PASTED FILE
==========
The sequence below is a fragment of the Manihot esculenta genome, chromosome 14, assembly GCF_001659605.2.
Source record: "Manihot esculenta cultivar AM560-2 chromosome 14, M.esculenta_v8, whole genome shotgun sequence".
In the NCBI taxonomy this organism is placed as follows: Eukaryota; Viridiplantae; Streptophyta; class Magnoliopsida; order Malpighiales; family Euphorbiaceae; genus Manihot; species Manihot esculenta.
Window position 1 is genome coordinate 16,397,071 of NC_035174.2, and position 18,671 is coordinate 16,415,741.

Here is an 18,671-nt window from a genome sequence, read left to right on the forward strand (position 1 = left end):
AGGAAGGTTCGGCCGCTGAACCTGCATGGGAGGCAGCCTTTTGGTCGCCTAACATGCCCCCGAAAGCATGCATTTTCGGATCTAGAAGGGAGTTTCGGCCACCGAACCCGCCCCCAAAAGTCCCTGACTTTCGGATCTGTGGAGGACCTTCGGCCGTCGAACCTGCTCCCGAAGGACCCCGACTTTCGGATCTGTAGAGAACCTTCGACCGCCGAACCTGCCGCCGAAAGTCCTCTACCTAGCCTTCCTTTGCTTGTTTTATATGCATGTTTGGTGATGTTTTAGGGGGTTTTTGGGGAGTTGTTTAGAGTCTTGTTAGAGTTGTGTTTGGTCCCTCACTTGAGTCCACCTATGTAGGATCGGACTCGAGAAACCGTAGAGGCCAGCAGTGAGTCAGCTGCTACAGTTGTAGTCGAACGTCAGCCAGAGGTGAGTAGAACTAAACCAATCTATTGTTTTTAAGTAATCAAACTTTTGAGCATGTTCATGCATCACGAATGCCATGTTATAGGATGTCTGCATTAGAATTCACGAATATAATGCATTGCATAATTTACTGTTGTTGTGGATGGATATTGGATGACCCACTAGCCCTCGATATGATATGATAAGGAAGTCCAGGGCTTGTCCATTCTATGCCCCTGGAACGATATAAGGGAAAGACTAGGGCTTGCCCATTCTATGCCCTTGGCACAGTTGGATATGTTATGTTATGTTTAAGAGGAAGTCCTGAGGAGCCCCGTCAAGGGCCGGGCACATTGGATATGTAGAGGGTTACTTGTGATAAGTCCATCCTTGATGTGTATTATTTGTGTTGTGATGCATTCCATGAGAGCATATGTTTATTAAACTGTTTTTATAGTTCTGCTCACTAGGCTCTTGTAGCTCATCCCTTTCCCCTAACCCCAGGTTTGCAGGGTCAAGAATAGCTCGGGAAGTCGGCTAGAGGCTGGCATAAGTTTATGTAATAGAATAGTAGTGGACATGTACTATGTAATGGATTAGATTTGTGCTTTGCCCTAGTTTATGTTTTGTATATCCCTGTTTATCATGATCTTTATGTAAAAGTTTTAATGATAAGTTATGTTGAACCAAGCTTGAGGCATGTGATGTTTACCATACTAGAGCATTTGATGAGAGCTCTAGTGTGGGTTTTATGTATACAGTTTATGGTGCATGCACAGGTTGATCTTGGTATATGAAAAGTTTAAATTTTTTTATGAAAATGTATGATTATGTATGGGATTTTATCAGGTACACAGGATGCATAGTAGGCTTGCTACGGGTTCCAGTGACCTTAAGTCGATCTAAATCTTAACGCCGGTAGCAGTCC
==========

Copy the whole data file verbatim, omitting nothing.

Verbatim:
The sequence below is a fragment of the Manihot esculenta genome, chromosome 14, assembly GCF_001659605.2.
Source record: "Manihot esculenta cultivar AM560-2 chromosome 14, M.esculenta_v8, whole genome shotgun sequence".
In the NCBI taxonomy this organism is placed as follows: Eukaryota; Viridiplantae; Streptophyta; class Magnoliopsida; order Malpighiales; family Euphorbiaceae; genus Manihot; species Manihot esculenta.
Window position 1 is genome coordinate 16,397,071 of NC_035174.2, and position 18,671 is coordinate 16,415,741.

Here is an 18,671-nt window from a genome sequence, read left to right on the forward strand (position 1 = left end):
AGGAAGGTTCGGCCGCTGAACCTGCATGGGAGGCAGCCTTTTGGTCGCCTAACATGCCCCCGAAAGCATGCATTTTCGGATCTAGAAGGGAGTTTCGGCCACCGAACCCGCCCCCAAAAGTCCCTGACTTTCGGATCTGTGGAGGACCTTCGGCCGTCGAACCTGCTCCCGAAGGACCCCGACTTTCGGATCTGTAGAGAACCTTCGACCGCCGAACCTGCCGCCGAAAGTCCTCTACCTAGCCTTCCTTTGCTTGTTTTATATGCATGTTTGGTGATGTTTTAGGGGGTTTTTGGGGAGTTGTTTAGAGTCTTGTTAGAGTTGTGTTTGGTCCCTCACTTGAGTCCACCTATGTAGGATCGGACTCGAGAAACCGTAGAGGCCAGCAGTGAGTCAGCTGCTACAGTTGTAGTCGAACGTCAGCCAGAGGTGAGTAGAACTAAACCAATCTATTGTTTTTAAGTAATCAAACTTTTGAGCATGTTCATGCATCACGAATGCCATGTTATAGGATGTCTGCATTAGAATTCACGAATATAATGCATTGCATAATTTACTGTTGTTGTGGATGGATATTGGATGACCCACTAGCCCTCGATATGATATGATAAGGAAGTCCAGGGCTTGTCCATTCTATGCCCCTGGAACGATATAAGGGAAAGACTAGGGCTTGCCCATTCTATGCCCTTGGCACAGTTGGATATGTTATGTTATGTTTAAGAGGAAGTCCTGAGGAGCCCCGTCAAGGGCCGGGCACATTGGATATGTAGAGGGTTACTTGTGATAAGTCCATCCTTGATGTGTATTATTTGTGTTGTGATGCATTCCATGAGAGCATATGTTTATTAAACTGTTTTTATAGTTCTGCTCACTAGGCTCTTGTAGCTCATCCCTTTCCCCTAACCCCAGGTTTGCAGGGTCAAGAATAGCTCGGGAAGTCGGCTAGAGGCTGGCATAAGTTTATGTAATAGAATAGTAGTGGACATGTACTATGTAATGGATTAGATTTGTGCTTTGCCCTAGTTTATGTTTTGTATATCCCTGTTTATCATGATCTTTATGTAAAAGTTTTAATGATAAGTTATGTTGAACCAAGCTTGAGGCATGTGATGTTTACCATACTAGAGCATTTGATGAGAGCTCTAGTGTGGGTTTTATGTATACAGTTTATGGTGCATGCACAGGTTGATCTTGGTATATGAAAAGTTTAAATTTTTTTATGAAAATGTATGATTATGTATGGGATTTTATCAGGTACACAGGATGCATAGTAGGCTTGCTACGGGTTCCAGTGACCTTAAGTCGATCTAAATCTTAACGCCGGTAGCAGTCC